**Intermediate Algebra**(IA) (

**Algebra 2**) topics below.

Showing posts with label **intermediate algebra**. Show all posts

Showing posts with label **intermediate algebra**. Show all posts

This Algebra study guide is designed to supplement your current textbook. Your textbook is well written in a patient style and the appropriate sections should be read before each class meeting.

**Intermediate Algebra** (IA) (**Algebra 2**) topics below.

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In this guide, we have solved linear systems using three methods: by graphing, substitution, and elimination. When solving nonlinear systems, we typically choose the substitution method, however, sometimes the other methods work just as well. Remember that to solve a system of equations means to find the common points - if they exist. Given a system of equations consisting of a circle and a line then there can be three possibilities for solutions. Remember that solutions to a system are ordered pairs (x, y). These will be the points where they intersect.

**Solve the nonlinear systems.**

To find the points in common, we will usually use the substitution method. But, as in this case, the graphing and elimination method work just as well.

**Solve**.

**Solve**.

**YouTube Videos:**

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Given a circle and a parabola there are five possibilities for solutions.

These nonlinear systems given algebraically might look like:To find the points in common, we will usually use the substitution method. But, as in this case, the graphing and elimination method work just as well.

Certainly there are many ways to solve these problems. Experiment with other methods and see if you obtain the same results.

A complete set of sample exams covering topics found in the first 7 chapters of the online textbook Intermediate Algebra.

You will find mobile friendly solutions as well as links to printable copies in pdf format. Please feel free to copy and paste anything you find here into your LMS.

--- IA Sample Final Exam Ch. 1- 7 ---

You will find mobile friendly solutions as well as links to printable copies in pdf format. Please feel free to copy and paste anything you find here into your LMS.

An hyperbola is the set of all points whose distances to two fixed points subtract to the same constant. In this section, we will focus on the equation of hyperbolas.

The axis that contains the vertices is called the transverse axis and the axis that does not contain the vertices is called the conjugate axis. Also notice that the shape is very different than that of a parabola, hyperbolas are asymptotic to the following lines:

We will make use of these asymptotes to sketch the graphs of hyperbolas.

**Step 1**: Identify the center (*h*, *k*) from standard form.

**Step 2**: Plot points **a** units left and right from center.

**Step 3**: Plot points *b* units up and down from center.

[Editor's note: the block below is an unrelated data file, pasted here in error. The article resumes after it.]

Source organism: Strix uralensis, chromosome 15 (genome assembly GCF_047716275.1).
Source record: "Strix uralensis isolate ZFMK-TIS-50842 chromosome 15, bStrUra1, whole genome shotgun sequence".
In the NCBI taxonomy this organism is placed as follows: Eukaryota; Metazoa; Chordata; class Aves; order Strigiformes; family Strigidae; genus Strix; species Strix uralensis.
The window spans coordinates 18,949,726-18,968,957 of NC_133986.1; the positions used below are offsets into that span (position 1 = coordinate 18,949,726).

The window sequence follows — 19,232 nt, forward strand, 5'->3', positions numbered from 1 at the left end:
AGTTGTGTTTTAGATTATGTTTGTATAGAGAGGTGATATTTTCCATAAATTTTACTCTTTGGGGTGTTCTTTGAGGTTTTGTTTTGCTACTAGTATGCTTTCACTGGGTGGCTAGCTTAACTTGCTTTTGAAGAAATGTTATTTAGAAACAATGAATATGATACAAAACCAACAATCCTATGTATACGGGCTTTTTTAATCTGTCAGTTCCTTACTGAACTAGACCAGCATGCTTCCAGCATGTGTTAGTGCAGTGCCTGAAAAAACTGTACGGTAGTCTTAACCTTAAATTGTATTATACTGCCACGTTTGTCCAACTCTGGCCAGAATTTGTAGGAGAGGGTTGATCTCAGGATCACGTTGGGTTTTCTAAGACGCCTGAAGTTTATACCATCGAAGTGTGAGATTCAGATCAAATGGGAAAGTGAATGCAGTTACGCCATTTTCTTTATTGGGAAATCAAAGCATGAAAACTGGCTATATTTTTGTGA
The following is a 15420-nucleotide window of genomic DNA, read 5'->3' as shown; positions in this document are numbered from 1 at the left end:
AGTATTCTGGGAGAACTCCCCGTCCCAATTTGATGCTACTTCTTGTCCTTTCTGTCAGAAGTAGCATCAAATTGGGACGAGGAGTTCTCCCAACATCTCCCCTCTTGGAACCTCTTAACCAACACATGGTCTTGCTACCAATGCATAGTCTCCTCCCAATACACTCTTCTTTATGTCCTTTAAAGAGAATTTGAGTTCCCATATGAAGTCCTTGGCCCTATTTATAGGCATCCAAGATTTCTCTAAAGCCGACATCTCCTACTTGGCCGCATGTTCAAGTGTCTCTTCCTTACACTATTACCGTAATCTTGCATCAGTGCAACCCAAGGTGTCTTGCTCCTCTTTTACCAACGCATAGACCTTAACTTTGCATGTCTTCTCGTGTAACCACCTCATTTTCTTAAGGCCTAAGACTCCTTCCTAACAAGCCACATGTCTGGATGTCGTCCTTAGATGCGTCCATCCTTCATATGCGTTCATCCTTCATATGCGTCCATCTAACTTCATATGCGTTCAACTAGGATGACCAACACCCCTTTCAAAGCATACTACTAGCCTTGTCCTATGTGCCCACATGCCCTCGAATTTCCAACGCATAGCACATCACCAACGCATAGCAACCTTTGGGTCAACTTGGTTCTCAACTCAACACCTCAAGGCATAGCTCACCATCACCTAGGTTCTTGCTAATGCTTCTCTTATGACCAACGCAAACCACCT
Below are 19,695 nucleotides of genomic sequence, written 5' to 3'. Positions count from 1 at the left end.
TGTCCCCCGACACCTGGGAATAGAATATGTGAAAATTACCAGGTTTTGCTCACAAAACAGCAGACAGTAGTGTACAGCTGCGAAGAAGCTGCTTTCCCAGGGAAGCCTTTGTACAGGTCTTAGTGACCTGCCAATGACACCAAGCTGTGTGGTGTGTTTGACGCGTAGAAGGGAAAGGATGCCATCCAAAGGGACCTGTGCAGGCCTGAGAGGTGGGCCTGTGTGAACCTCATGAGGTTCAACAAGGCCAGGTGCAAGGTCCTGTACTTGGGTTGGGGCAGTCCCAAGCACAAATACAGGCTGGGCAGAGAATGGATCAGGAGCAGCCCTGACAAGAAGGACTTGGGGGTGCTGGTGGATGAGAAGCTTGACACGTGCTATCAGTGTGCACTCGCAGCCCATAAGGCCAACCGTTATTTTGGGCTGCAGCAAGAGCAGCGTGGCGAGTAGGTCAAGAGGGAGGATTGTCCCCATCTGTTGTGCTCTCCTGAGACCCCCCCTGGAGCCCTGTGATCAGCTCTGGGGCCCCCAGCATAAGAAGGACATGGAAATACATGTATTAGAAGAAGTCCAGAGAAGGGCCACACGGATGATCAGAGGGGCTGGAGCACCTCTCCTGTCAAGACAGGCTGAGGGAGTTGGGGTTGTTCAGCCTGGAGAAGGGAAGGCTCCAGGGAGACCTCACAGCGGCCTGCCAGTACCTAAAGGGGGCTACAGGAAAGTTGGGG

**Step 4**: Draw the rectangle defined by these points.

**Step 5**: The lines though the corners of this rectangle are the asymptotes!

Finally use the equation to determine if the parabola is vertical or horizontal.

We knew to draw the above hyperbola opening to the left and right because the x^2 term was positive. If the x^2 term is negative then the hyperbola opens up and down.

Compare this hyperbola to the previous and note the difference in standard form. The rectangle and asymptotes are not actually part of the graph. We use these to obtain a more accurate sketch. When graphed on a graphing utility the result looks like this.

**Graph the hyperbola and give the equations of the asymptotes.**

The next examples require us to complete the square to obtain standard form. Remember to factor the leading coefficient out of each variable grouping before using (*B*/2)^2 to complete the square.

**Graph the hyperbola, ***x*- and *y*- intercepts, and give the equations of the asymptotes.

When we completed the square, notice that we added 64 and subtracted 225 to balance the equation. It may appear, at first glance, that we added 16 and 25 to the left side. But in reality, after we distribute the 4 and -9 we added and subtracted larger values.

When the transverse axis is vertical be careful with the center. A common error is to use (-2, 1) for the center in the above example because the *y* variable comes first and we are used to reading these from left to right. This would be incorrect so take care to use the correct *h* and *k*.

**Example**: Find the equation of the hyperbola centered at (-3, 1) where *a* = 2, *b* = 3, and with a vertical transverse axis. Graph it.

**Example**: Find the equation of the hyperbola with vertices (3,0) and (-3,0), horizontal transverse axis, and conjugate axis of length 4 units.

**Example**: Find the equation of the hyperbola with center (2, -5), vertical transverse axis measuring 10 units, and conjugate axis measuring 6 units.

**YouTube Videos**: Click problem to see it worked out.

[ **Interactive**: Hyperbolas ]

To easily graph the asymptotes of a hyperbola use the following process.
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